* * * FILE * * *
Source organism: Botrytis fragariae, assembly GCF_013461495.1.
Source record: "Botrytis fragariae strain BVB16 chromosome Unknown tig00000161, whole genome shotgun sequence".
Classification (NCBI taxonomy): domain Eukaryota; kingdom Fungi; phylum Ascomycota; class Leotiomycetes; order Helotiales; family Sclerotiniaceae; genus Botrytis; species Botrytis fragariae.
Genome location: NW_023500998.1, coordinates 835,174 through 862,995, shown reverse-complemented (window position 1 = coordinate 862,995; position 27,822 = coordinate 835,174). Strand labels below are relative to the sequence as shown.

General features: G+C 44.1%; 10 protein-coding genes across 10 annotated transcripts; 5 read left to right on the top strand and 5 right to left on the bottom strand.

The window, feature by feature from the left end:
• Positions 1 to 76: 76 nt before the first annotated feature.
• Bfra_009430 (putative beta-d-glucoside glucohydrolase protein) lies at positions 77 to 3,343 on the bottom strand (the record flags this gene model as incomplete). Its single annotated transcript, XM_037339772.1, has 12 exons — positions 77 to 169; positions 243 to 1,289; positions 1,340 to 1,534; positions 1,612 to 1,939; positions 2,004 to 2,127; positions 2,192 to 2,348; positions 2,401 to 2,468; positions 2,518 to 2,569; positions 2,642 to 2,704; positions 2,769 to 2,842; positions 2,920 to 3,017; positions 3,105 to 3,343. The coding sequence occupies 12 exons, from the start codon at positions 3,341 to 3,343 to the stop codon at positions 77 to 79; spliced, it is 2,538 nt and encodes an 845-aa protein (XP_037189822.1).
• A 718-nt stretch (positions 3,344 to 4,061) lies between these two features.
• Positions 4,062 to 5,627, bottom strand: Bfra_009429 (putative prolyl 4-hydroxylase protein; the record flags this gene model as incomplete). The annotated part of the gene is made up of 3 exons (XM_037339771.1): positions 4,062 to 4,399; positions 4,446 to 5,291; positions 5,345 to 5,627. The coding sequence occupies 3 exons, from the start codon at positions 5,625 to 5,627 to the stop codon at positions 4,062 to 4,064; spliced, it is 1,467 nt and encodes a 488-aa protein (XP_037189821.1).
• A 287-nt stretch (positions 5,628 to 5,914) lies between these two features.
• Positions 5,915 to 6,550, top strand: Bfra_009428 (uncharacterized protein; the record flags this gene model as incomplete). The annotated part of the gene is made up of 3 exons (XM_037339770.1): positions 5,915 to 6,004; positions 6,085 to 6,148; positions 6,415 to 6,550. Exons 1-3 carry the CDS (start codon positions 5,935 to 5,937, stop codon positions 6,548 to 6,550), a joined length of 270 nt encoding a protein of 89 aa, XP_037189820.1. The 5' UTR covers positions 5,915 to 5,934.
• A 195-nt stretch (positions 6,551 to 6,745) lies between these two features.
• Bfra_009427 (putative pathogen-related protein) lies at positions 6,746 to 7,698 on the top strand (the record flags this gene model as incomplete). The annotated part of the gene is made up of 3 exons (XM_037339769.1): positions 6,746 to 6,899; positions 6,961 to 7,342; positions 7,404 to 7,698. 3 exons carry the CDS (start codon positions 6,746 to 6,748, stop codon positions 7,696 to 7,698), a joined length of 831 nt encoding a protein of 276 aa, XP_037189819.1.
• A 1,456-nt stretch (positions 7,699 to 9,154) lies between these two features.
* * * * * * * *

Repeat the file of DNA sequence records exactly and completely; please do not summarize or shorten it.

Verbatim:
Source organism: Botrytis fragariae, assembly GCF_013461495.1.
Source record: "Botrytis fragariae strain BVB16 chromosome Unknown tig00000161, whole genome shotgun sequence".
Classification (NCBI taxonomy): domain Eukaryota; kingdom Fungi; phylum Ascomycota; class Leotiomycetes; order Helotiales; family Sclerotiniaceae; genus Botrytis; species Botrytis fragariae.
Genome location: NW_023500998.1, coordinates 835,174 through 862,995, shown reverse-complemented (window position 1 = coordinate 862,995; position 27,822 = coordinate 835,174). Strand labels below are relative to the sequence as shown.

General features: G+C 44.1%; 10 protein-coding genes across 10 annotated transcripts; 5 read left to right on the top strand and 5 right to left on the bottom strand.

The window, feature by feature from the left end:
• Positions 1 to 76: 76 nt before the first annotated feature.
• Bfra_009430 (putative beta-d-glucoside glucohydrolase protein) lies at positions 77 to 3,343 on the bottom strand (the record flags this gene model as incomplete). Its single annotated transcript, XM_037339772.1, has 12 exons — positions 77 to 169; positions 243 to 1,289; positions 1,340 to 1,534; positions 1,612 to 1,939; positions 2,004 to 2,127; positions 2,192 to 2,348; positions 2,401 to 2,468; positions 2,518 to 2,569; positions 2,642 to 2,704; positions 2,769 to 2,842; positions 2,920 to 3,017; positions 3,105 to 3,343. The coding sequence occupies 12 exons, from the start codon at positions 3,341 to 3,343 to the stop codon at positions 77 to 79; spliced, it is 2,538 nt and encodes an 845-aa protein (XP_037189822.1).
• A 718-nt stretch (positions 3,344 to 4,061) lies between these two features.
• Positions 4,062 to 5,627, bottom strand: Bfra_009429 (putative prolyl 4-hydroxylase protein; the record flags this gene model as incomplete). The annotated part of the gene is made up of 3 exons (XM_037339771.1): positions 4,062 to 4,399; positions 4,446 to 5,291; positions 5,345 to 5,627. The coding sequence occupies 3 exons, from the start codon at positions 5,625 to 5,627 to the stop codon at positions 4,062 to 4,064; spliced, it is 1,467 nt and encodes a 488-aa protein (XP_037189821.1).
• A 287-nt stretch (positions 5,628 to 5,914) lies between these two features.
• Positions 5,915 to 6,550, top strand: Bfra_009428 (uncharacterized protein; the record flags this gene model as incomplete). The annotated part of the gene is made up of 3 exons (XM_037339770.1): positions 5,915 to 6,004; positions 6,085 to 6,148; positions 6,415 to 6,550. Exons 1-3 carry the CDS (start codon positions 5,935 to 5,937, stop codon positions 6,548 to 6,550), a joined length of 270 nt encoding a protein of 89 aa, XP_037189820.1. The 5' UTR covers positions 5,915 to 5,934.
• A 195-nt stretch (positions 6,551 to 6,745) lies between these two features.
• Bfra_009427 (putative pathogen-related protein) lies at positions 6,746 to 7,698 on the top strand (the record flags this gene model as incomplete). The annotated part of the gene is made up of 3 exons (XM_037339769.1): positions 6,746 to 6,899; positions 6,961 to 7,342; positions 7,404 to 7,698. 3 exons carry the CDS (start codon positions 6,746 to 6,748, stop codon positions 7,696 to 7,698), a joined length of 831 nt encoding a protein of 276 aa, XP_037189819.1.
• A 1,456-nt stretch (positions 7,699 to 9,154) lies between these two features.